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Which is the best for the "longevity" of your hardware, when done on a daily basis?

Should I use sleep, hibernate or shut down?


As evident in some of the answers, the answer seems to vary by OS and computer type.

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I've always done shutdown, but I don't have a definitive reason why it's better. I have never had a computer last less than 6 years – RobotHumans Nov 8 '10 at 14:21
up vote 1 down vote accepted

Although I don't have any references to document it, I've heard tech pundits commenting that the industry is moving away from any kind of hard shutdown in favor of devices which just sleep or go into standby mode. Even if your computer is "completely" shut down, there's a good chance that it has wake-on-LAN or similar functions enabled by default which require it to be actively monitoring some source of input for a wakeup signal, thus preventing it from being 100% powered down. Unless you take this as evidence of some sort of conspiracy to wear components out faster so that they'll need to be replaced sooner, it seems pretty clear that the hardware manufacturers do not believe that a total shutdown is ever necessary.

My personal practices, then, are:

  • For laptops, I use sleep mode more-or-less exclusively. I close the lid when I'm done using them for the day and, when I open the lid the next morning, they're back up and running within a second or two.

  • For stationary machines, I do none of the above. I just leave them running 24/7.

The only times I reboot (hard or soft) are to switch operating systems, to install/replace hardware, or when the OS starts slowing down due to accumulated resource leakage (usually takes a couple months on OSX or the better part of a year on Linux; I don't think I've ever gotten Windows to this point without first either needing to reboot to finish installing something or being forced to reboot to recover from a game crashing).

This has not adversely affected reliability or lifespan of my hardware. On the contrary, I routinely keep machines active for 5+ years and retire them in favor of more powerful hardware well before hardware starts to fail. Exceptional cases aside (e.g., being dropped in transit, severe overheating due to the room temperature exceeding 100F), I've never had a critical hardware failure on a box under a decade old.

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Consider this : If you send the computer to sleep (everything held in the RAM), and there is a power failure, all is lost. If you place the computer in hibernate, everything is written to disk and when you start the computer everything will be as it was when you went into hibernate. In addition, hibernate doesn't use any electricity and lets all components have a rest.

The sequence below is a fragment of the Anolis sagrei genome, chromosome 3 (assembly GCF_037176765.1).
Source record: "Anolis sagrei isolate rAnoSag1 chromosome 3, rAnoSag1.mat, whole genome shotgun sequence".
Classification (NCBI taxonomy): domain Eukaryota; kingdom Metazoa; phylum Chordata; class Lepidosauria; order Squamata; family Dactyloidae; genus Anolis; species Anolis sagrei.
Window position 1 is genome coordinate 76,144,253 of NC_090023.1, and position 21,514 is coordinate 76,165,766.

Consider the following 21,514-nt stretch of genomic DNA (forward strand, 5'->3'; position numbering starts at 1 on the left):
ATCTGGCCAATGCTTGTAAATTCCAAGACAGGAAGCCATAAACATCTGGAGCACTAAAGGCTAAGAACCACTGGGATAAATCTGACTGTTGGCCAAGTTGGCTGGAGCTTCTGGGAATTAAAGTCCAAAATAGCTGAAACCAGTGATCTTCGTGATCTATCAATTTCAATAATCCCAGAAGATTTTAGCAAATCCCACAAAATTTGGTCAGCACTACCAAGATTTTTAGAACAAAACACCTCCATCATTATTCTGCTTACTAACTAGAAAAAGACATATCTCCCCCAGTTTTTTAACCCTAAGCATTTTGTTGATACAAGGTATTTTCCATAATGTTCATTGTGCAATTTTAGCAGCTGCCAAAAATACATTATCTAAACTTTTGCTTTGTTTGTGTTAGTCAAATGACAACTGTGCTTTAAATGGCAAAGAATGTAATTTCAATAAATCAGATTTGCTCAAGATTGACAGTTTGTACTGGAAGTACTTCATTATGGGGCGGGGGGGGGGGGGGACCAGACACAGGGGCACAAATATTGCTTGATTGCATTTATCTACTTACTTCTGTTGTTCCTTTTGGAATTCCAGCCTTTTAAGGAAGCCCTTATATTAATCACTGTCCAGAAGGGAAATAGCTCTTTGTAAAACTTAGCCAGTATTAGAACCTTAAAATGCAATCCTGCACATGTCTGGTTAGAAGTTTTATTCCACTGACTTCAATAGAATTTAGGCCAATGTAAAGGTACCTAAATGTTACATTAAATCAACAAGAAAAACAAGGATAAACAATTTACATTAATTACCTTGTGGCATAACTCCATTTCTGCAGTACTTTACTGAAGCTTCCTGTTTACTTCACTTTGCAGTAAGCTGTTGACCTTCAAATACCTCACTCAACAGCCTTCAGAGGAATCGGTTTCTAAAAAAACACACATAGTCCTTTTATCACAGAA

There is also the new Hybrid sleep feature, which saves any open documents and programs to memory and to your hard disk, and then puts your computer into a low-power state, so is the best features of both modes.

Shutting-down means that Windows will be freshly booted. Windows may experience problems if it is kept on for too many days.

For conclusion: I suggest Sleep or better Hybrid sleep (if available in your Windows version) during the day, and shut-down for the night. But hibernate is preferable over Sleep if you have unsaved documents.

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Actually, I'm on a Mac Laptop, your answer seems to be dealing with Windows desktops. – Moshe Nov 11 '10 at 0:03
You should specify such parameters in your questions. – harrymc Nov 11 '10 at 8:27
Hibernating takes much longer than just sleeping though. – Pacerier Oct 4 '14 at 23:01

With my two desktops one is on 24x7 and the other is used daily and put in Sleep mode when i am done with it. I have not experienced any issues with either mode and i would venture to say the MTBF for any component for either on them is 5+ years, so it is hard to say which is better for the hardware.

my suggestion is to just use whichever mode best suites your needs and lifestyle and stick with that.

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I've been hibernating/shutting down for years on a daily basis (and often more than once a day) without any problems whatsoever. My current computer is 3.5 years old. The one before than was nearly 5 years old. Never had a component die or misbehave.

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